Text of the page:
Brett Kavanaugh's nomination saw no action during the first session of the 109th Congress and was returned to the President on December 21, 2005. Renominated a month later, his second hearing was held on May 9, 2006. He was reported out of committee on May 11, 2006. After a successful cloture vote to end the filibuster on his nomination, he was confirmed on May 26, 2006. This was more than two years and nine months after his original nomination.
Peter Keisler's nomination was another case of delay and obstruction, and inaction. He was first nominated on June 29, 2006. That nomination was returned to the President in September 2006 with no action. He was renominated in November; that nomination was returned to the President in December. At the beginning of the 110th Congress he was renominated on January 9, 2007. No action was taken on the nomination and it was returned to the President two years later when the 110th Congress adjourned. Mr. Keisler was eminently qualified to serve on that Court. He had a distinguished academic and professional record. His public service included serving as Acting Attorney General. Despite his qualifications, Mr. Keisler waited 918 days for some committee action, which never came. Again, no hearing was held for Mr. Keisler - not an open hearing, not a closed hearing.
Mr. Chairman, those are the facts regarding these nominations. Compare those nominations to that of Caitlin Halligan. She was nominated September of last year. Her hearing came a little more than four months later, and she has since been reported out of Committee. I think that is a remarkable contrast.
James Cole, to be Deputy Attorney General
I have serious concerns with the nomination of James Cole to be the Deputy Attorney General at the Department of Justice. The Deputy Attorney General is the second in command at the Justice Department and responsible for overseeing the day to day operations of the Department. Managing this vast bureaucracy is a difficult task that requires a serious commitment to protecting our national security, enforcing our criminal laws, and safeguarding taxpayer dollars. We need a qualified individual to fill this slot, an individual who possesses the ability to not only provide leadership for the Department, but also an individual who has the smarts, capability and willingness to manage Department programs and root out inefficiencies and abuses in those programs. After reviewing all his responses and his hearing testimony, I concluded that I could not support Mr. Cole's nomination to be the Deputy Attorney General.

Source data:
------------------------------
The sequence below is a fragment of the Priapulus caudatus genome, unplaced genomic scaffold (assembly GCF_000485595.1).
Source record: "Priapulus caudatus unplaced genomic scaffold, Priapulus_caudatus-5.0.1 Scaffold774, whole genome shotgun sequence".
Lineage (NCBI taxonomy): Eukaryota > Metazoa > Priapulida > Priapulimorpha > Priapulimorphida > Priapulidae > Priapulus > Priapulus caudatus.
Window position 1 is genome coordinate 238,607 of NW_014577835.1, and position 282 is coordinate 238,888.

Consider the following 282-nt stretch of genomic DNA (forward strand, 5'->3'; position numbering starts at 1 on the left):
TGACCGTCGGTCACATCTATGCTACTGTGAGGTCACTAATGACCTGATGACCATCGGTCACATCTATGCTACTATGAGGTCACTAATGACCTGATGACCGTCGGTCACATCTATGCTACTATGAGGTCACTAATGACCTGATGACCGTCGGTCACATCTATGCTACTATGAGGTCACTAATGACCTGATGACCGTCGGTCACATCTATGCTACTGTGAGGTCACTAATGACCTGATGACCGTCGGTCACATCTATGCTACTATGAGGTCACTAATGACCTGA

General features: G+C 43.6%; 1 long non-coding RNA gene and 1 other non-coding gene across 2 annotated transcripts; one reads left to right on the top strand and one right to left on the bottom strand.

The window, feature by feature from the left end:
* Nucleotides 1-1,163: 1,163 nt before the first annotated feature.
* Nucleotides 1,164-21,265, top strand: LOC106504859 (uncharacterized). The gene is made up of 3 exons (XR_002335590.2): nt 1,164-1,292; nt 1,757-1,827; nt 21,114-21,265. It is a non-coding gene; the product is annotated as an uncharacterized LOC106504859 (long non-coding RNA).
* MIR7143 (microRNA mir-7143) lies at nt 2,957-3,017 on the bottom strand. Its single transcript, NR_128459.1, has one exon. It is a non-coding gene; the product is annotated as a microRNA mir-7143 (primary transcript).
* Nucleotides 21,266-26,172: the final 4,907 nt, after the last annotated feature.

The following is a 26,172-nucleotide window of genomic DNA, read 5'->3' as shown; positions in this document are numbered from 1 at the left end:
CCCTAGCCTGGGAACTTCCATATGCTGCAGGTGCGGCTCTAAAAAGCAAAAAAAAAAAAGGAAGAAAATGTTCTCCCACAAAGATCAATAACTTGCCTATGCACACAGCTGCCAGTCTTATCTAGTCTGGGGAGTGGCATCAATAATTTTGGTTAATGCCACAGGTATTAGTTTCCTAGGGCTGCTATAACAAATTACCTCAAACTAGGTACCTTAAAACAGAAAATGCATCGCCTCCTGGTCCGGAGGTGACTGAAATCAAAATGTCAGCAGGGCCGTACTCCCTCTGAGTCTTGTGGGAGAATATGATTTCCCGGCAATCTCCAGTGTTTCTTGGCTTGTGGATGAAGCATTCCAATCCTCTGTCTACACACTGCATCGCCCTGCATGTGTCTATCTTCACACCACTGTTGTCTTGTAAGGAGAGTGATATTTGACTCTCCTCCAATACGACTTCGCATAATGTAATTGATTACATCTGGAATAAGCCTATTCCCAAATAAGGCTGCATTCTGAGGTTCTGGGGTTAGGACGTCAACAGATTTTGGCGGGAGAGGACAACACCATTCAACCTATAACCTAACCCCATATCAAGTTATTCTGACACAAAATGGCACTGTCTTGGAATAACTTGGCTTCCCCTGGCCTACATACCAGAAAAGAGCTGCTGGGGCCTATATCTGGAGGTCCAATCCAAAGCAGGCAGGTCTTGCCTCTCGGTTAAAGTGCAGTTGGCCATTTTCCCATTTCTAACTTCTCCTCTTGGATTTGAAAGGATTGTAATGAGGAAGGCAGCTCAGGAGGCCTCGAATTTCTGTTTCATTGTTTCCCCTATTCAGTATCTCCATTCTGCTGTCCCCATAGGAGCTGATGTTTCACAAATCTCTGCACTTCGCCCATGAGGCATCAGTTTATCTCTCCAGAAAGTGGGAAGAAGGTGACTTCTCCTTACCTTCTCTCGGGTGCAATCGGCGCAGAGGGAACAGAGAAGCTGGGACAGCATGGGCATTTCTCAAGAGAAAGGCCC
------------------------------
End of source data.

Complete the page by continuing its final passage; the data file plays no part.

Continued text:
In particular, I'm seriously concerned about Mr. Cole's views on national security and terrorism. Back in 2002, Mr. Cole was the author of an opinion piece in the Legal Times. In that piece, he stated, "For all the rhetoric about war, the Sept. 11 attacks were criminal acts of terrorism against a civilian population, much like the terrorist acts of Timothy McVeigh in blowing up the federal building in Oklahoma City, or of Omar Abdel-Rahman in the first effort to blow up the World Trade Center. The criminals responsible for these horrible acts were successfully tried and convicted under our criminal justice system, without the need for special procedures that altered traditional due process rights."
He added, "The acts of Sept. 11 were horrible, but so are...other things." The other things he referred to were the drug trade, organized crime, rape, child abuse and murder. Mr. Cole's opinion piece argued that notwithstanding the involvement of foreign organizations, such as al Qaeda, we have never treated criminal acts influenced by foreign nationals or governments as a basis for "ignoring the core constitutional protections ingrained in our criminal justice system."
Mr. Cole concludes his opinion piece by arguing that in addition to stopping future terrorist attacks, the Attorney General is a criminal prosecutor and that he has a special duty to apply constitutional protections engrained in our criminal justice system to everyone, including terrorists captured on a foreign battlefield.
Mr. Cole wrote this opinion piece two days short of the first anniversary of the September 11 attacks. Given the close proximity in time to the September 11 attacks, we must understand this opinion piece to be Mr. Cole's true beliefs about the application of the civilian criminal justice system to terrorism cases, including those who masterminded the 9/11 attacks.
From the opinion piece and his responses to our inquiries, it appears that if given a choice of prosecuting high ranking terrorists in civilian courts or military commissions, Mr. Cole would likely favor civilian courts based upon his longstanding belief in the role the Attorney General plays in protecting the principles of the criminal justice system. Absent a clear statement from Mr. Cole about what factors would warrant selecting a civilian or a military forum, it is hard to look at his entire record of past opinions, his testimony, and responses to our questions and reach a different conclusion.